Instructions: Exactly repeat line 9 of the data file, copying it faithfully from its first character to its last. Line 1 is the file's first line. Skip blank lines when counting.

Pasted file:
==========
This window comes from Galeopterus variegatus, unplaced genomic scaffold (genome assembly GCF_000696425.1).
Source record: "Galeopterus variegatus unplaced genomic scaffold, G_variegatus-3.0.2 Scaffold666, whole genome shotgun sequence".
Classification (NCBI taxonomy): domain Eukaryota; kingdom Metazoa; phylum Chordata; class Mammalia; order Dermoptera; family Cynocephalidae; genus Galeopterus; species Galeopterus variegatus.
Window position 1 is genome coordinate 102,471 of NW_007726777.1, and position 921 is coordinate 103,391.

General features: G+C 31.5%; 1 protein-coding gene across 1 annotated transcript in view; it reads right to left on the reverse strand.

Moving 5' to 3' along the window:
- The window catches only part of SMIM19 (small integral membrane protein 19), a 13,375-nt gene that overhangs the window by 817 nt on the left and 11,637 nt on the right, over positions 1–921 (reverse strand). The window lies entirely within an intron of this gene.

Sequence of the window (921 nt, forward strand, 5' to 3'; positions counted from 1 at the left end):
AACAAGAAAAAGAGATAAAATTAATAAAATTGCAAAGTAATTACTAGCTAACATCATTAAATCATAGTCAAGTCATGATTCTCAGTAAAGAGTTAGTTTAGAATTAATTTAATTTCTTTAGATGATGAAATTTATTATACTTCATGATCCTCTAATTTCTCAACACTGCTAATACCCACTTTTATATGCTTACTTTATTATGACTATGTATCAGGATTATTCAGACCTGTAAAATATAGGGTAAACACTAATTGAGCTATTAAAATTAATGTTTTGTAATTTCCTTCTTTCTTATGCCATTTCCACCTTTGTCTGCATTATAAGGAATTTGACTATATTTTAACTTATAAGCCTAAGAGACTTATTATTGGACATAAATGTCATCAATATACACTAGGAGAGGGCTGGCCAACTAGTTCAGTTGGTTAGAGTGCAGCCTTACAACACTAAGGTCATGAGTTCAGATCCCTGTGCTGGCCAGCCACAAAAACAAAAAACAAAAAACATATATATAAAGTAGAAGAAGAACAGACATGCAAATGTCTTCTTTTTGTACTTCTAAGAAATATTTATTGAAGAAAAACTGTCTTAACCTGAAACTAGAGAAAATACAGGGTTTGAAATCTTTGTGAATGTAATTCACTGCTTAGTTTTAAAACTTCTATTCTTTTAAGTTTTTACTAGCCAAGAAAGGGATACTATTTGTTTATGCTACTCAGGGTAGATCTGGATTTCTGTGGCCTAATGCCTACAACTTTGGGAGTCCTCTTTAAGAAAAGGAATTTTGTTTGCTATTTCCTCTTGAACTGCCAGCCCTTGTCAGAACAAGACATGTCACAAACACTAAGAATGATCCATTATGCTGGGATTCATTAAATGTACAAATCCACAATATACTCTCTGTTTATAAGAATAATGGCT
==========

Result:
AACAAGAAAAAGAGATAAAATTAATAAAATTGCAAAGTAATTACTAGCTAACATCATTAAATCATAGTCAAGTCATGATTCTCAGTAAAGAGTTAGTTTAGAATTAATTTAATTTCTTTAGATGATGAAATTTATTATACTTCATGATCCTCTAATTTCTCAACACTGCTAATACCCACTTTTATATGCTTACTTTATTATGACTATGTATCAGGATTATTCAGACCTGTAAAATATAGGGTAAACACTAATTGAGCTATTAAAATTAATGTTTTGTAATTTCCTTCTTTCTTATGCCATTTCCACCTTTGTCTGCATTATAAGGAATTTGACTATATTTTAACTTATAAGCCTAAGAGACTTATTATTGGACATAAATGTCATCAATATACACTAGGAGAGGGCTGGCCAACTAGTTCAGTTGGTTAGAGTGCAGCCTTACAACACTAAGGTCATGAGTTCAGATCCCTGTGCTGGCCAGCCACAAAAACAAAAAACAAAAAACATATATATAAAGTAGAAGAAGAACAGACATGCAAATGTCTTCTTTTTGTACTTCTAAGAAATATTTATTGAAGAAAAACTGTCTTAACCTGAAACTAGAGAAAATACAGGGTTTGAAATCTTTGTGAATGTAATTCACTGCTTAGTTTTAAAACTTCTATTCTTTTAAGTTTTTACTAGCCAAGAAAGGGATACTATTTGTTTATGCTACTCAGGGTAGATCTGGATTTCTGTGGCCTAATGCCTACAACTTTGGGAGTCCTCTTTAAGAAAAGGAATTTTGTTTGCTATTTCCTCTTGAACTGCCAGCCCTTGTCAGAACAAGACATGTCACAAACACTAAGAATGATCCATTATGCTGGGATTCATTAAATGTACAAATCCACAATATACTCTCTGTTTATAAGAATAATGGCT